I wrote this post in honor of my friend and for any and all of you reared within the condemning confines of Fundamentalism and Gothard’s teachings and who continue to self-flagellate, allowing those teachings to instill fear, obligation and guilt. My friend was one of the most unselfish people I’ve ever known. She was constantly doing for others and may have forgotten about herself in the process. Perhaps she did not learn how to cope; to confess her humanity to others instead of constantly trying to please & make everything ‘look’ good on the outside, discounting her own sadness and fears by focusing on the thoughts and needs of others. While I don’t know for sure, my own experience with Gothard has created some difficult hurdles as I continue to learn how to manage my emotions and thoughts and not berate myself over my own humanity (faults, weaknesses, commissions/omissions, etc.). For every person set free from the stronghold of Gothard’s teachings, there is something to share, something to be learned.

How have you learned to cope with your depression and negative thoughts stemming from cultic teachings?

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2 Comments

  1. Brandon Smith

    My story, while obviously different from yours, has many similarities, including Bill Gothard/ATI/homeschooling/COA parent/Depression/Suicidal Ideation. Differently, tho, I am gay, and I came out at 18 and promptly burned all spiritual bridges (family connections were iffy for several years, but improved relationships now). I’m 26 years old now and still trying to sort thru the emotional and psychological wreckage. I’m so much healthier now than I was at 17, but that’s like an 800 lb person who drops to 500 lbs saying “I’m so much healthier now than I was then.” That’s true, insofar as it goes, but the healing process is far from over.

    I believe guilt and shame are essentially useless emotions if they last more than a second or two. I’ve believed that since I came out 8 years ago, but I still struggle with feeling overwhelmed by these emotions at times. The best way I’ve found to deal with these 2 emotions is to figure out:

    1) What exactly happened that I’m feeling shame over (is it my actions, or am I feeling sympathetic guilt for someone else’s actions?)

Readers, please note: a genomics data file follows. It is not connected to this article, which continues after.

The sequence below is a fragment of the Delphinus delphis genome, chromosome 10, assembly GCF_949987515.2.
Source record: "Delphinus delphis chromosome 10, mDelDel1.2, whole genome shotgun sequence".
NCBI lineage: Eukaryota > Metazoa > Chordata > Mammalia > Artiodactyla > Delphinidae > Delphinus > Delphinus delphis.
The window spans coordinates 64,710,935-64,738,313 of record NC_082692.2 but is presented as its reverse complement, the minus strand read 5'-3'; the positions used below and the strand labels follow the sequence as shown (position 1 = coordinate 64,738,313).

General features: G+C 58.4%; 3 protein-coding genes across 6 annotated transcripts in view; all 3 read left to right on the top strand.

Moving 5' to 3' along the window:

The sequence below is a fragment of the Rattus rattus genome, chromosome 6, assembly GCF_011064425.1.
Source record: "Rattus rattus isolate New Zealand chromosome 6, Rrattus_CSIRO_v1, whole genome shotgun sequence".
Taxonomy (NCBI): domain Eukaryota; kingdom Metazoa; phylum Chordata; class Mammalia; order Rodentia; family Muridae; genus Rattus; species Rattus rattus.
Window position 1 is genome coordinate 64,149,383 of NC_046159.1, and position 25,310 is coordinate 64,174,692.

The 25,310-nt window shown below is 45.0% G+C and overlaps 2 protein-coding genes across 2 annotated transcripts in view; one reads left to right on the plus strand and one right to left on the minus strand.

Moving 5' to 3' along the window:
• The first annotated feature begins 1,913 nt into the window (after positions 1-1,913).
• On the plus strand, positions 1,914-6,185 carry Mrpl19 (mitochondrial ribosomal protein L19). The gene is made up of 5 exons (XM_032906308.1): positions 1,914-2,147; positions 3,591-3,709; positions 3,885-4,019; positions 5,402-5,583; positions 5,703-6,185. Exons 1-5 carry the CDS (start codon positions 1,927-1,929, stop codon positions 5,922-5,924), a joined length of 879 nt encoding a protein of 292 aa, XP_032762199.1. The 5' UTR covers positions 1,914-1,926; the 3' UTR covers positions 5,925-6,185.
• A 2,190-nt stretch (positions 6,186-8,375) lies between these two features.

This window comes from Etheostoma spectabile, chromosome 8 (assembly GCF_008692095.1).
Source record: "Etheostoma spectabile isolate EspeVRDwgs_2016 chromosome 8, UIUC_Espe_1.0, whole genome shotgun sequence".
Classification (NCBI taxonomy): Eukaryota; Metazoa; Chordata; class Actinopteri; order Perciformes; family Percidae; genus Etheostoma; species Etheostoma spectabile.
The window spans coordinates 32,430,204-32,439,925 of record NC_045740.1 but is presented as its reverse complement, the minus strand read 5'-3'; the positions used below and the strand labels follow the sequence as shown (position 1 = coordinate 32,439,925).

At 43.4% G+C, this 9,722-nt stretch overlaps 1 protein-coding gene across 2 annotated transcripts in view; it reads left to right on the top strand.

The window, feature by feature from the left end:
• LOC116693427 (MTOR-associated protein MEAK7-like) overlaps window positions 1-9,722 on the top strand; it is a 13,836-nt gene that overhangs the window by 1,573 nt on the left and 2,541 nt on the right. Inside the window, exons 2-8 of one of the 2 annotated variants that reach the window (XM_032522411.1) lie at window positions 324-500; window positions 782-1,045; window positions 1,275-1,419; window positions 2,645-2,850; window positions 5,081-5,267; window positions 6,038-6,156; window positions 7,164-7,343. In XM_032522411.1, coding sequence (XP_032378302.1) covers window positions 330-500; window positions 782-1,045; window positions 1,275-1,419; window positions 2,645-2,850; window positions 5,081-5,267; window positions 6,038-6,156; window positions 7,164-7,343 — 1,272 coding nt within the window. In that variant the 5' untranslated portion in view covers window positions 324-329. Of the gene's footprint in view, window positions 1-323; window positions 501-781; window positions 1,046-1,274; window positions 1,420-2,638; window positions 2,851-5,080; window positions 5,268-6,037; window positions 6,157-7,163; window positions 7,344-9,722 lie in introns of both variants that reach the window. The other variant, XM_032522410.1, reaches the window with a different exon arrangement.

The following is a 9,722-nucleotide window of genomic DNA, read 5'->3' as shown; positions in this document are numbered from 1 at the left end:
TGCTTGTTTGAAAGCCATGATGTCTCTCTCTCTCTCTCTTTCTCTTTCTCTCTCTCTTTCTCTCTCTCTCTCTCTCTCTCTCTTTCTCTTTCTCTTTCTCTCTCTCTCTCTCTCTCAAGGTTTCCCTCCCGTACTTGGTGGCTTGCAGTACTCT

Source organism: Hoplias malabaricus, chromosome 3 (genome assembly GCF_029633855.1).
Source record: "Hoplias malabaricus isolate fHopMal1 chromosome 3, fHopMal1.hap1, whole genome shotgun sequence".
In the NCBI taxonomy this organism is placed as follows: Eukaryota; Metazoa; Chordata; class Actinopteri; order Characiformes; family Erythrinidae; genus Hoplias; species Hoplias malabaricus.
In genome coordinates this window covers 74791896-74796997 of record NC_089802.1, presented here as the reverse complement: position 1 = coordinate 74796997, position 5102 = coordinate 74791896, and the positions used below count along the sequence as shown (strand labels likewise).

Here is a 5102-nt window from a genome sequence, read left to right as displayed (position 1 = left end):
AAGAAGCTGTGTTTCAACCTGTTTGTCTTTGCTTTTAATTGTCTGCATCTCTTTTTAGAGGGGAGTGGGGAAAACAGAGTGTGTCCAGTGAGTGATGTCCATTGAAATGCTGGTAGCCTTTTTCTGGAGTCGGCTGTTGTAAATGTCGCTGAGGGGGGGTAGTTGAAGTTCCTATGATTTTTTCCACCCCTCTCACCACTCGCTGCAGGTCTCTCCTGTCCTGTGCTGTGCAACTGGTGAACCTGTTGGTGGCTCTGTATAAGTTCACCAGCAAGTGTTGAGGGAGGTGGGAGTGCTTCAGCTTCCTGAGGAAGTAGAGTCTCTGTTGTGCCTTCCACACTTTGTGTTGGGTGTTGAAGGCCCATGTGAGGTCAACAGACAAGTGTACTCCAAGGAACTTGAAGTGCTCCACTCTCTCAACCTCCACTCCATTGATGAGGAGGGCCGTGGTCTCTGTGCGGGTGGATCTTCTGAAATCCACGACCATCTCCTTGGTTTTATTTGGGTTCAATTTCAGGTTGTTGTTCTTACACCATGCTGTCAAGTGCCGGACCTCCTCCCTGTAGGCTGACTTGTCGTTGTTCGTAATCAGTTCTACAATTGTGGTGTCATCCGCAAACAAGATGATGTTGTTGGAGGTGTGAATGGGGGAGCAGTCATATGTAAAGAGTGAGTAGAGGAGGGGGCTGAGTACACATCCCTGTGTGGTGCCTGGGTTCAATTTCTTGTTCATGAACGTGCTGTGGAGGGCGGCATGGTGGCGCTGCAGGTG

2) What I can do right now to address these feelings (do I need to go apologize to someone? change what I’m doing right now? or distract my mind from these emotions with something humanist or humorous or just distracting?)
    3) What I will do differently (or the same) if I face a similar situation in the future

    ~~~~~~~~~~~~~~

    Thanks for sharing your story; I wish you the best on your healing journey.

    Reply
    1. Brian

      A baby develops in the womb of a woman ‘willingly’ subject to the horrid abuses of cultic beliefs. She is subjected both internally and externally to ‘pressures’ of exaggerated guilt and shame, sick and invasive teachings and rules. That anxiety is as real in the body as it is in the mind (which is of course, body too) and all the somatic suffering in ideas and ‘biblical’ subjugation harms both the mother and child from BEFORE birth.
      Now, one need not believe as I believe, (that this ‘infection’ causes life-long alterations in the brain of a child beginning with the negative womb life) to see the paradigm of cultic harm, emotional abuse beginning from even before birth. Somatic structures develop in this environment of crazy guilts and crazy shaming with regular preaching-punishment and usually a good deal of isolation from any balancing effect the world might have….
      Depression is never from nowhere even when it seems to come out of nowhere. It is pain leaking out of our unconscious mind because it must, because it is like a virus that plagues and will never quite be cured. Lifelong harm is done by abusive family-life in cultic conditions. Just as living with an alcoholic destroys the lives of all exposed. Homeschoolers Anonymous is what speaks to this lifelong harm, just as Al-anon exists to aid family members or anyone harmed in being exposed/incarcerated in a situation over time with an alcoholic.
      Brandon, your feelings of guilt and shame are not useless because they are symptoms of harm done in your past. They come as reminders that you were not so much loved as you were trained into a sick army of extremists. That you survived and removed yourself so that you could simply exist is a testament to your personal strength. Your image of the big guy losing hundreds of pounds and still being the big guy, the problem is very apt. Freak-extreme belief will always see you as outside the chosen particularly as you enjoy the double-whammy of being gay AND outside the fold.
      I think one thing very common to all of us who we extensively exposed to extremes, is this feeling of being different and outside in everything. What I have found most helpful is getting older. The decade between 20 and 30 for me really helped me confirm who I was and getting away from the inside of the ‘inside’ of the family for years really helped. I was also helped by honoring my depression and misery, not by actively setting it aside but by going deeply into and through it, feeling the horror at its core, the utter depravity of sick belief imposed on me. By going there (in therapy, in safety) I relived things that still bring tears to my eyes at 63 years of age. My tears now are from knowledge that this Hell on earth goes on for other children even if I am free of it. I despise extremist religion and the smarmy smiles of cults. I will always be angry about this criminal destruction of childhood. The body’s feelings, your own life and ability to feel it all, is the key to going through to real freedom, maintaining simple human freedom.

      Reply